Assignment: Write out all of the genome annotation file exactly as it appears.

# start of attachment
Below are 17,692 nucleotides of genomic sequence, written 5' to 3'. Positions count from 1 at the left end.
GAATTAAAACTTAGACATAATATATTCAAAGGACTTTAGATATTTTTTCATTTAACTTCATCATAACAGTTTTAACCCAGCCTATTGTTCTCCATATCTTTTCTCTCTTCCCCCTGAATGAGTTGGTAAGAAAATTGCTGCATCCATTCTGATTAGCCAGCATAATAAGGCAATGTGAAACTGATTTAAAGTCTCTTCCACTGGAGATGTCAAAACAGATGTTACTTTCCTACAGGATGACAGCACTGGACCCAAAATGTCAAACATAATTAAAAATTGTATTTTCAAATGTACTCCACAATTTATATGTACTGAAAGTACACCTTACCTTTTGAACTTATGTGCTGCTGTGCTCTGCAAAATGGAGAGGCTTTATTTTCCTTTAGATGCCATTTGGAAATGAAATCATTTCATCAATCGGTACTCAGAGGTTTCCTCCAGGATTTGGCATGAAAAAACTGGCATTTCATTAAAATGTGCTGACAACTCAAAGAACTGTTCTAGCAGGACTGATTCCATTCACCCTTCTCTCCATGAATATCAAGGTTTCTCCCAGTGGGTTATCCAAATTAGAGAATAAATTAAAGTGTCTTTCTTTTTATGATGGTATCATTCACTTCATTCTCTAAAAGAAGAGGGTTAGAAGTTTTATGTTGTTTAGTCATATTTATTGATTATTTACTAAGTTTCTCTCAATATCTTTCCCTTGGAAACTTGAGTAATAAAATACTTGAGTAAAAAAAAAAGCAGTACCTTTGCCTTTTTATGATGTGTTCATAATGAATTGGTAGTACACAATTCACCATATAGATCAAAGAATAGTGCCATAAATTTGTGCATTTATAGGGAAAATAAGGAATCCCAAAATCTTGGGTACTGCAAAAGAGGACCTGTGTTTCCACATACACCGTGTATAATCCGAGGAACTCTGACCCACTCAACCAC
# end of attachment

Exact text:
Below are 17,692 nucleotides of genomic sequence, written 5' to 3'. Positions count from 1 at the left end.
GAATTAAAACTTAGACATAATATATTCAAAGGACTTTAGATATTTTTTCATTTAACTTCATCATAACAGTTTTAACCCAGCCTATTGTTCTCCATATCTTTTCTCTCTTCCCCCTGAATGAGTTGGTAAGAAAATTGCTGCATCCATTCTGATTAGCCAGCATAATAAGGCAATGTGAAACTGATTTAAAGTCTCTTCCACTGGAGATGTCAAAACAGATGTTACTTTCCTACAGGATGACAGCACTGGACCCAAAATGTCAAACATAATTAAAAATTGTATTTTCAAATGTACTCCACAATTTATATGTACTGAAAGTACACCTTACCTTTTGAACTTATGTGCTGCTGTGCTCTGCAAAATGGAGAGGCTTTATTTTCCTTTAGATGCCATTTGGAAATGAAATCATTTCATCAATCGGTACTCAGAGGTTTCCTCCAGGATTTGGCATGAAAAAACTGGCATTTCATTAAAATGTGCTGACAACTCAAAGAACTGTTCTAGCAGGACTGATTCCATTCACCCTTCTCTCCATGAATATCAAGGTTTCTCCCAGTGGGTTATCCAAATTAGAGAATAAATTAAAGTGTCTTTCTTTTTATGATGGTATCATTCACTTCATTCTCTAAAAGAAGAGGGTTAGAAGTTTTATGTTGTTTAGTCATATTTATTGATTATTTACTAAGTTTCTCTCAATATCTTTCCCTTGGAAACTTGAGTAATAAAATACTTGAGTAAAAAAAAAAGCAGTACCTTTGCCTTTTTATGATGTGTTCATAATGAATTGGTAGTACACAATTCACCATATAGATCAAAGAATAGTGCCATAAATTTGTGCATTTATAGGGAAAATAAGGAATCCCAAAATCTTGGGTACTGCAAAAGAGGACCTGTGTTTCCACATACACCGTGTATAATCCGAGGAACTCTGACCCACTCAACCAC